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used in The House of the Seven Gables

9 uses
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a physical representation of a concept
  • But ancient superstitions, after being steeped in human hearts and embodied in human breath, and passing from lip to ear in manifold repetition, through a series of generations, become imbued with an effect of homely truth.
    Chapter 8 — The Pyncheon of To-day (54% in)
  • Our story must therefore await Miss Hepzibah at the threshold of her chamber; only presuming, meanwhile, to note some of the heavy sighs that labored from her bosom, with little restraint as to their lugubrious depth and volume of sound, inasmuch as they could be audible to nobody save a disembodied listener like ourself.
    Chapter 2 — The Little Shop-Window (3% in)
  • It might have been fancied, indeed, that she expected to minister to the wants of the community unseen, like a disembodied divinity or enchantress, holding forth her bargains to the reverential and awe-stricken purchaser in an invisible hand.
    Chapter 2 — The Little Shop-Window (85% in)
  • They probably embodied the traditionary peculiarities of their whole line of progenitors, derived through an unbroken succession of eggs; or else this individual Chanticleer and his two wives had grown to be humorists, and a little crack-brained withal, on account of their solitary way of life, and out of sympathy for Hepzibah, their lady-patroness.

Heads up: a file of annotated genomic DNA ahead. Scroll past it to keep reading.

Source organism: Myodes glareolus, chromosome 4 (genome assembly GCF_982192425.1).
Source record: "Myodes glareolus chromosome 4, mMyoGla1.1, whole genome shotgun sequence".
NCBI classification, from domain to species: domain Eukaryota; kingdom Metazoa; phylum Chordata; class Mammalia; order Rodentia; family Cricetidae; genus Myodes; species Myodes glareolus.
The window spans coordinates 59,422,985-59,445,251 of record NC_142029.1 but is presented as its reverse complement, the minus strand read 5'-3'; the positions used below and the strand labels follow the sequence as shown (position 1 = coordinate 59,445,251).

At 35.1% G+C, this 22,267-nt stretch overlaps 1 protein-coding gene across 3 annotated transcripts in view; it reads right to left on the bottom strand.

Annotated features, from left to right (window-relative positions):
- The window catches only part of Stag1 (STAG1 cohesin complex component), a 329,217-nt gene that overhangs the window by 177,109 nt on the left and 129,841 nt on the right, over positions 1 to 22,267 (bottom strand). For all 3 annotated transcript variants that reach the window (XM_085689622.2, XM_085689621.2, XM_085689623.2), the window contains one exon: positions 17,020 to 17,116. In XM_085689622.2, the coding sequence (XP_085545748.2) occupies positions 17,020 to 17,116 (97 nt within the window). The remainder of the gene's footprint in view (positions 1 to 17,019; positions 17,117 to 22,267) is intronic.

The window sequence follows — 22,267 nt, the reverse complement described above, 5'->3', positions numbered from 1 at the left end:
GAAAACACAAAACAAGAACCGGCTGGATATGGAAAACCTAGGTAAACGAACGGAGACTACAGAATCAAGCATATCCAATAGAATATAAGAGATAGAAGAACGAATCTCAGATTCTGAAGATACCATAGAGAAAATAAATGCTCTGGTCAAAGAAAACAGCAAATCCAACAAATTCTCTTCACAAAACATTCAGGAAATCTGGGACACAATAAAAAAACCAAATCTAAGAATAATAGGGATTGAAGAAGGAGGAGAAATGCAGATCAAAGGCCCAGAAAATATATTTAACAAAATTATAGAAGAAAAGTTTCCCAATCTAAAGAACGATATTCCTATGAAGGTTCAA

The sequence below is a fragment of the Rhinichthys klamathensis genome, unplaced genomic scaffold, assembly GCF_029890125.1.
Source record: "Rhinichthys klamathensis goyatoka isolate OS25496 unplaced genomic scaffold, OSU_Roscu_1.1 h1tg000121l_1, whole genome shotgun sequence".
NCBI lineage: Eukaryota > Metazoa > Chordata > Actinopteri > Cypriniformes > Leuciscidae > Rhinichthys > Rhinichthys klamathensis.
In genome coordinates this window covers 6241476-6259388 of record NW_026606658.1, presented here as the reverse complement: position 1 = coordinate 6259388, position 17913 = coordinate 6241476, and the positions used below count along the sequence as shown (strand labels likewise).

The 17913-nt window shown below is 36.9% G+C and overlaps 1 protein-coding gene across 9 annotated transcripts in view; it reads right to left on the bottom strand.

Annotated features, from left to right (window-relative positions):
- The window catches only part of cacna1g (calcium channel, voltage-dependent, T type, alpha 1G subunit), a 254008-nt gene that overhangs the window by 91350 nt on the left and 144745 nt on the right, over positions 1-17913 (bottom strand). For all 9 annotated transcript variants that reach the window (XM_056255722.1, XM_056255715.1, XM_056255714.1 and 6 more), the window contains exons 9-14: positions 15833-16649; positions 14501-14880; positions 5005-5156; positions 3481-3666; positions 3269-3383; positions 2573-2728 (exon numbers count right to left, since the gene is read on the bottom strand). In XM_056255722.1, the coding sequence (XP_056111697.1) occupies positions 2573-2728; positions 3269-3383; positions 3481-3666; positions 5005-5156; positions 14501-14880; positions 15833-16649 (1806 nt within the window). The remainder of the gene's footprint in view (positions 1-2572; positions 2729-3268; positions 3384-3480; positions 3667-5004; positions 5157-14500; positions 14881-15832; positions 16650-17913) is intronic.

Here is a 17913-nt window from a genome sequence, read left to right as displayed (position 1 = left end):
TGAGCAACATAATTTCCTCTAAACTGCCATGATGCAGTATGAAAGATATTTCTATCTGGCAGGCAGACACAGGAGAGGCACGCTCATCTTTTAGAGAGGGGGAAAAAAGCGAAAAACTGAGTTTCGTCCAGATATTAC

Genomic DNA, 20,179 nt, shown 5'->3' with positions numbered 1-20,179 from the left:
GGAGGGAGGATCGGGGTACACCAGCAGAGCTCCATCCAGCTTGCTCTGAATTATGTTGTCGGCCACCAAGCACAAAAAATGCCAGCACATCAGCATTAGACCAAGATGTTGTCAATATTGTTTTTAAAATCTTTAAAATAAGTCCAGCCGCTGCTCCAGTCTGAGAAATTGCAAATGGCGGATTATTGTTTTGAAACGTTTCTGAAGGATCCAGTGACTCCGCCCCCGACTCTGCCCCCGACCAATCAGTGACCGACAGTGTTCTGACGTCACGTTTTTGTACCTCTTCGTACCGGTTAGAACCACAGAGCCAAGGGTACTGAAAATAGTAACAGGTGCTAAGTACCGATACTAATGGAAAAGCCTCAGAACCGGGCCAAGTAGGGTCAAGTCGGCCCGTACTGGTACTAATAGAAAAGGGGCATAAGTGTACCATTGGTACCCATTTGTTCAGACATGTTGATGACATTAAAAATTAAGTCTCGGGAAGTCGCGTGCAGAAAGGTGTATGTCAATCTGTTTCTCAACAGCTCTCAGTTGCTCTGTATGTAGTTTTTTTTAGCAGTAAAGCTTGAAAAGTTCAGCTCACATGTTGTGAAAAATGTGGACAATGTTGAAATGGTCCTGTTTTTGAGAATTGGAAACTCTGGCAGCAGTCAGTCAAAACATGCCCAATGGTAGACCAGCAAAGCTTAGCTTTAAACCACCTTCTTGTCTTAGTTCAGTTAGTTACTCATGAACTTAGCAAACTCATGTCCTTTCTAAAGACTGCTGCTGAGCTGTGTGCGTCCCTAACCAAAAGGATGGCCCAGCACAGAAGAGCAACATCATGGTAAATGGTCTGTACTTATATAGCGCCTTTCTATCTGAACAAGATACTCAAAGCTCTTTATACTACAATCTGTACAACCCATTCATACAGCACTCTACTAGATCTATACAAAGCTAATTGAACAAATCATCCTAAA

Chapter 10 — The Pyncheon Garden (46% in)
  • The daguerreotypist once whispered her that these marks betokened the oddities of the Pyncheon family, and that the chicken itself was a symbol of the life of the old house, embodying its interpretation, likewise, although an unintelligible one, as such clews generally are.
    Chapter 10 — The Pyncheon Garden (57% in)
  • Whatever health, comfort, and natural life exists in the house is embodied in your person.
    Chapter 14 — Phoebe's Good-Bye (44% in)
  • To be the sport of boys, who, when old enough to run about the streets, have no more reverence for what is beautiful and holy, nor pity for what is sad,—no more sense of sacred misery, sanctifying the human shape in which it embodies itself,—than if Satan were the father of them all!
    Chapter 16 — Clifford's Chamber (64% in)
  • "Yes, my dear sir," said he, "it is my firm belief and hope that these terms of roof and hearth-stone, which have so long been held to embody something sacred, are soon to pass out of men's daily use, and be forgotten.
    Chapter 17 — The Flight of Two Owls (71% in)
  • But I wonder that the late Judge—being so opulent, and with a reasonable prospect of transmitting his wealth to descendants of his own—should not have felt the propriety of embodying so excellent a piece of domestic architecture in stone, rather than in wood.
    Chapter 21 — The Departure (55% in)

There are no more uses of "embodiment" in The House of the Seven Gables.

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